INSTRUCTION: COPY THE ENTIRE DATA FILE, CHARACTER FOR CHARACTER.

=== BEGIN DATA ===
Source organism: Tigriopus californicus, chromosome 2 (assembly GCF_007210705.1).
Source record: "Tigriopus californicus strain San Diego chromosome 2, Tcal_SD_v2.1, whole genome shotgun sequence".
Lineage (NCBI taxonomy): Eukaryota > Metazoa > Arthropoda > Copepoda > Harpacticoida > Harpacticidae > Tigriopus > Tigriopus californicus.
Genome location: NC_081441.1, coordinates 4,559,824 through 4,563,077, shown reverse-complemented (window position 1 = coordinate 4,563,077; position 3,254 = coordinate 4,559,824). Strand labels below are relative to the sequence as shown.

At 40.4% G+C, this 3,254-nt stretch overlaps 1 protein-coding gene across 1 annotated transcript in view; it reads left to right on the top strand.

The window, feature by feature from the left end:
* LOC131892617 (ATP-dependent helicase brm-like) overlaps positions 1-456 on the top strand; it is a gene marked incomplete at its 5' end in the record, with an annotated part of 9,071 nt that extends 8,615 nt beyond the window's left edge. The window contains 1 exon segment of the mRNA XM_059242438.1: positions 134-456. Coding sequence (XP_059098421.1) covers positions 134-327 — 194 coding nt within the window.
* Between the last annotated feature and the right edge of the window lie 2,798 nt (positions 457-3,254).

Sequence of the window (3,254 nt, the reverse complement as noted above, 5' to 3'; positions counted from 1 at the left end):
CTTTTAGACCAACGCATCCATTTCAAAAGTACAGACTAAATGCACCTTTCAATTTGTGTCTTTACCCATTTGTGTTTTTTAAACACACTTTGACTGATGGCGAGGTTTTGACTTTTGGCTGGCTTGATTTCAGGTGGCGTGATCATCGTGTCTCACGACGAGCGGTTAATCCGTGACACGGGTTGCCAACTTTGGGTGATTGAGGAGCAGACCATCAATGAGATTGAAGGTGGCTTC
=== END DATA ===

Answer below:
Source organism: Tigriopus californicus, chromosome 2 (assembly GCF_007210705.1).
Source record: "Tigriopus californicus strain San Diego chromosome 2, Tcal_SD_v2.1, whole genome shotgun sequence".
Lineage (NCBI taxonomy): Eukaryota > Metazoa > Arthropoda > Copepoda > Harpacticoida > Harpacticidae > Tigriopus > Tigriopus californicus.
Genome location: NC_081441.1, coordinates 4,559,824 through 4,563,077, shown reverse-complemented (window position 1 = coordinate 4,563,077; position 3,254 = coordinate 4,559,824). Strand labels below are relative to the sequence as shown.

At 40.4% G+C, this 3,254-nt stretch overlaps 1 protein-coding gene across 1 annotated transcript in view; it reads left to right on the top strand.

The window, feature by feature from the left end:
* LOC131892617 (ATP-dependent helicase brm-like) overlaps positions 1-456 on the top strand; it is a gene marked incomplete at its 5' end in the record, with an annotated part of 9,071 nt that extends 8,615 nt beyond the window's left edge. The window contains 1 exon segment of the mRNA XM_059242438.1: positions 134-456. Coding sequence (XP_059098421.1) covers positions 134-327 — 194 coding nt within the window.
* Between the last annotated feature and the right edge of the window lie 2,798 nt (positions 457-3,254).

Sequence of the window (3,254 nt, the reverse complement as noted above, 5' to 3'; positions counted from 1 at the left end):
CTTTTAGACCAACGCATCCATTTCAAAAGTACAGACTAAATGCACCTTTCAATTTGTGTCTTTACCCATTTGTGTTTTTTAAACACACTTTGACTGATGGCGAGGTTTTGACTTTTGGCTGGCTTGATTTCAGGTGGCGTGATCATCGTGTCTCACGACGAGCGGTTAATCCGTGACACGGGTTGCCAACTTTGGGTGATTGAGGAGCAGACCATCAATGAGATTGAAGGTGGCTTC